Yale News

Yale College Community Care launched three support groups this week, an expansion that some campus mental health advocates hope will assuage demand for therapy from Yale Mental Health and Counseling. 

The three groups — Womxn of Color Collective, All the Firsts and Creative Corner — will be led by college care clinicians Andrea DePetris and Nicole Taylor. Womxn of Color Collective is open to anyone who identifies as a woman of color, while All the Firsts is geared towards first-generation, low-income students and Creative Corner focuses on wellness through artistic expression. 

“Support groups offer an experience of camaraderie around shared concerns, as well as the opportunity to learn from different perspectives and to interact in ways that go beyond the surface,” DePetris and Taylor wrote in a joint statement to the News. “A common theme that we hear among students is the desire for meaningful peer connection.”

YC3 was introduced in April 2021 as a short-term alternative to the mental health care provided by Yale Mental Health and Counseling. The program, which includes four licensed clinicians and four wellness experts, offers students the opportunity to talk to mental health professionals about the issues that are immediately affecting them. 

DePetris and Taylor clarified that these are the first of many specialized support groups that YC3 hopes to offer, adding that they were currently in the process of determining which groups would attract the most interest from students. 

Although these three groups are currently slated to run until the end of the fall semester, DePetris and Taylor will decide whether to offer them in the future based on participant feedback. 

“It is important that students have multiple options for how to seek treatment,” said Paul Hoffman, director of Yale Mental Health and Counseling. “Many students want a more formal course of treatment with regularly scheduled meetings with a clinician, but many students want a less formal setting where they can seek support and therapy very quickly but many only need or want to come in a few times.”

Hoffman said that it “did not make sense” to “funnel” every student into one general system, especially because their needs are diverse.

According to DePetris and Taylor, the groups will provide a “tailored, semi-structured approach” to discussing some of the topics that often arise in their one-on-one conversations with students. 

“Group therapy always has this benefit of knowing that you’re not the only one, and that other people are experiencing something similar to you, which makes you feel less alone,” said Gabriella Gutierrez ’23, a member of the Yale Student Mental Health Association. “You don’t necessarily have to reveal all the personal details, but knowing that you’re not the only one going through this, and if other people can do it, you can also do it, is a supportive mentality. It feels like you’re on a team, and you feel like you’re all going through this together.”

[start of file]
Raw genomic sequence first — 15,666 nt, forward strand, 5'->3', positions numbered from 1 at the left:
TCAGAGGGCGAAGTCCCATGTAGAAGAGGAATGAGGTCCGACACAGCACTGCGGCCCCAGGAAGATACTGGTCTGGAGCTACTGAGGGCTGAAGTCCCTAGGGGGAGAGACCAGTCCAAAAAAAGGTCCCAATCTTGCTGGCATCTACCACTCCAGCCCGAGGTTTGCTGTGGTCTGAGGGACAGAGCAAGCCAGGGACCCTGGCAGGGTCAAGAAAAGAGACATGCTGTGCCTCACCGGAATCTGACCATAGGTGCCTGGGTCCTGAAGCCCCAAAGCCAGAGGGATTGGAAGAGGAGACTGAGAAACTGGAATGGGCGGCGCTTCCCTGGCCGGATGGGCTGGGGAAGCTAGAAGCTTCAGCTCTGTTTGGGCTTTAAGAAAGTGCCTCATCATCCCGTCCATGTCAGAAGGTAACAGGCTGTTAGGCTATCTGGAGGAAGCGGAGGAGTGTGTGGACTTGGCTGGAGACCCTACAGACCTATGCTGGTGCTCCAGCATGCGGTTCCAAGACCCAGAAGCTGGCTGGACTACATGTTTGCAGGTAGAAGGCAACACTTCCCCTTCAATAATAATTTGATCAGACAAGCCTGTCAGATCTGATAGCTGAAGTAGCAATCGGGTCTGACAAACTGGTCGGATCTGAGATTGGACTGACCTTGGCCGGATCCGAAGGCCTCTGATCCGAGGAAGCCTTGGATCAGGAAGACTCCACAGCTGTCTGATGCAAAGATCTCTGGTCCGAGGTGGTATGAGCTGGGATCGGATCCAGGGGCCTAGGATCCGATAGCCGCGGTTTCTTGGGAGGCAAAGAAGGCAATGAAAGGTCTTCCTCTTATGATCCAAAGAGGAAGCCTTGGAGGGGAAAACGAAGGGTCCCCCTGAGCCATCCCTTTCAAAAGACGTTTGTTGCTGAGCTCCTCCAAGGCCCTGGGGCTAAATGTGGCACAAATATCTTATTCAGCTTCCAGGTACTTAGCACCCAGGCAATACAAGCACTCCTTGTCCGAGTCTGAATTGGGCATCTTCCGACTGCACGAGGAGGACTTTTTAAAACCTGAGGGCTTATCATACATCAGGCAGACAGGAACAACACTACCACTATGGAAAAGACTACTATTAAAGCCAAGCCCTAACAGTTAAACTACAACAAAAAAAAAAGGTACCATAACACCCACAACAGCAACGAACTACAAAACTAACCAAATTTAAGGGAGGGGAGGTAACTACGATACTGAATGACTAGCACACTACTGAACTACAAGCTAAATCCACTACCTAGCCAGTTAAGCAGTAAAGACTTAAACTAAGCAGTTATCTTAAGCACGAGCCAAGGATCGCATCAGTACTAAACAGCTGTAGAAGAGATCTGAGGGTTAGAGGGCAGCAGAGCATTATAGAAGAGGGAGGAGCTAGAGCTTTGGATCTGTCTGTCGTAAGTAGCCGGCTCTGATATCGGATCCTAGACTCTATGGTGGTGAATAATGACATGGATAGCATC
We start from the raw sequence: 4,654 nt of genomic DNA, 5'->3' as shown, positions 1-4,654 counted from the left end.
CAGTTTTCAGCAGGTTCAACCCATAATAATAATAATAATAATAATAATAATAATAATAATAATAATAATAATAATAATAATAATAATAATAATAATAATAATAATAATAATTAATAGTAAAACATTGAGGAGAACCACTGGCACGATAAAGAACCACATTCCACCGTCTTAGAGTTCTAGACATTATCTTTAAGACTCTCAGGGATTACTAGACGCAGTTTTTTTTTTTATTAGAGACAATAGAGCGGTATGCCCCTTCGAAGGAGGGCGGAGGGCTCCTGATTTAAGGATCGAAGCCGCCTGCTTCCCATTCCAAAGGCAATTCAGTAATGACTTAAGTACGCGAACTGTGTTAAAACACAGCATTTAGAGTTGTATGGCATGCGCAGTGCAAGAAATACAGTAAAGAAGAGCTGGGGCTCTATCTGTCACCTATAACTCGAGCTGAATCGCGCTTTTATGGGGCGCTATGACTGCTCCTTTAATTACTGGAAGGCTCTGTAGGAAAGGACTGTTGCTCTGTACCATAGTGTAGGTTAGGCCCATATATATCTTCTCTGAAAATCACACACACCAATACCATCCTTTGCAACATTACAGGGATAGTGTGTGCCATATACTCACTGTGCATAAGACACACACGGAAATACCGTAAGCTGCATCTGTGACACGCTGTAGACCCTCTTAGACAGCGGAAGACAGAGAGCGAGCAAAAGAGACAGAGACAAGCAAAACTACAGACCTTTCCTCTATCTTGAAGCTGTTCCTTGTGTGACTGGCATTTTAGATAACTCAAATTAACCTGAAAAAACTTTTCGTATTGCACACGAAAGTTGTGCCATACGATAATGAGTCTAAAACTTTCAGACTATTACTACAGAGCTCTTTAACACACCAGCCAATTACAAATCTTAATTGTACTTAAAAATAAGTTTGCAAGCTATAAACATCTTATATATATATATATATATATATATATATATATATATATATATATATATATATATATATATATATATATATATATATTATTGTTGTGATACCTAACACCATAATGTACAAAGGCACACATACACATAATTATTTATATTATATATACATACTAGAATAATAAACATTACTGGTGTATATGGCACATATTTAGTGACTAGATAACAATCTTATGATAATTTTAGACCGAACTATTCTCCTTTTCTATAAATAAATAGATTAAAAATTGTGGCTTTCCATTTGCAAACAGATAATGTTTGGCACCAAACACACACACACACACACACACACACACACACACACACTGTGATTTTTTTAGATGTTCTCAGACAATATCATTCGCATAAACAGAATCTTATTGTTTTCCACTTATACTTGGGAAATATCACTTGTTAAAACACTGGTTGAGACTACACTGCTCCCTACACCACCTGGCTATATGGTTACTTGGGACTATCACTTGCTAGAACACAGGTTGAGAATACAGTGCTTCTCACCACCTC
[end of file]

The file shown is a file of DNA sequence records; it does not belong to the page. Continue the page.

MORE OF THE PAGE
Gutierrez suggested that group therapy, and the support of other people going through a similar experience, could make mental health treatment feel accessible. 

Catering the support groups to specific identity groups and student interests could contribute to the sense of solidarity provided by group therapy, Gutierrez said. 

“By separating it into groups, you give, for instance, minorities a chance to talk to other minorities about their problems,” Gutierrez said. “Maybe a larger group of people wouldn’t understand those problems because they have never experienced them. As a woman of color, I have experienced a lot of discrimination, and I know that some of my friends who aren’t women of color have not experienced that discrimination, so it’s very hard for them to relate to me.” 

By encouraging conversation among students with shared backgrounds, Gutierrez explained, these support groups could help facilitate a “safe space” to talk about certain experiences. 

Willow Sylvester ’22, an organizer with the mental health advocacy groups Mental Health Justice at Yale and Elis for Rachael, emphasized that support groups such as these should not be seen as a replacement for individual counseling. 

“One grievance we see quite commonly is students being referred to group therapy settings when what they wanted was a one-on-one therapist,” Sylvester said. “It felt like it was kind of a way to move around resources so that they had enough room for the students.” 

Both Sylvester and Gutierrez, however, emphasized the importance of the brief wait times afforded by a shorter-term program like YC3. 

“Students who may be struggling may want this help right now,” Gutierrez said. “Maybe they wanted to talk to an individual counselor, but the only option is group therapy, so they go to group therapy, and they voice their concerns and have other people validate what they’re saying. It’s better than them just being in their room, not going to therapy at all.”

Womxn of Color Collective and All the Firsts will be held in William L. Harkness Hall room 105, with Womxn of Color Collective meeting on Wednesdays from 4:30 to 5:30 p.m. and All the Firsts on Tuesdays from 4 to 5 p.m. Creative Corner will be meeting on Zoom from 3 to 4 p.m. on Mondays. 

LUCY HODGMAN
Lucy Hodgman covers Student Life. She previously covered the Yale College Council for the News. Originally from Brooklyn, New York, she is a sophomore in Grace Hopper majoring in English.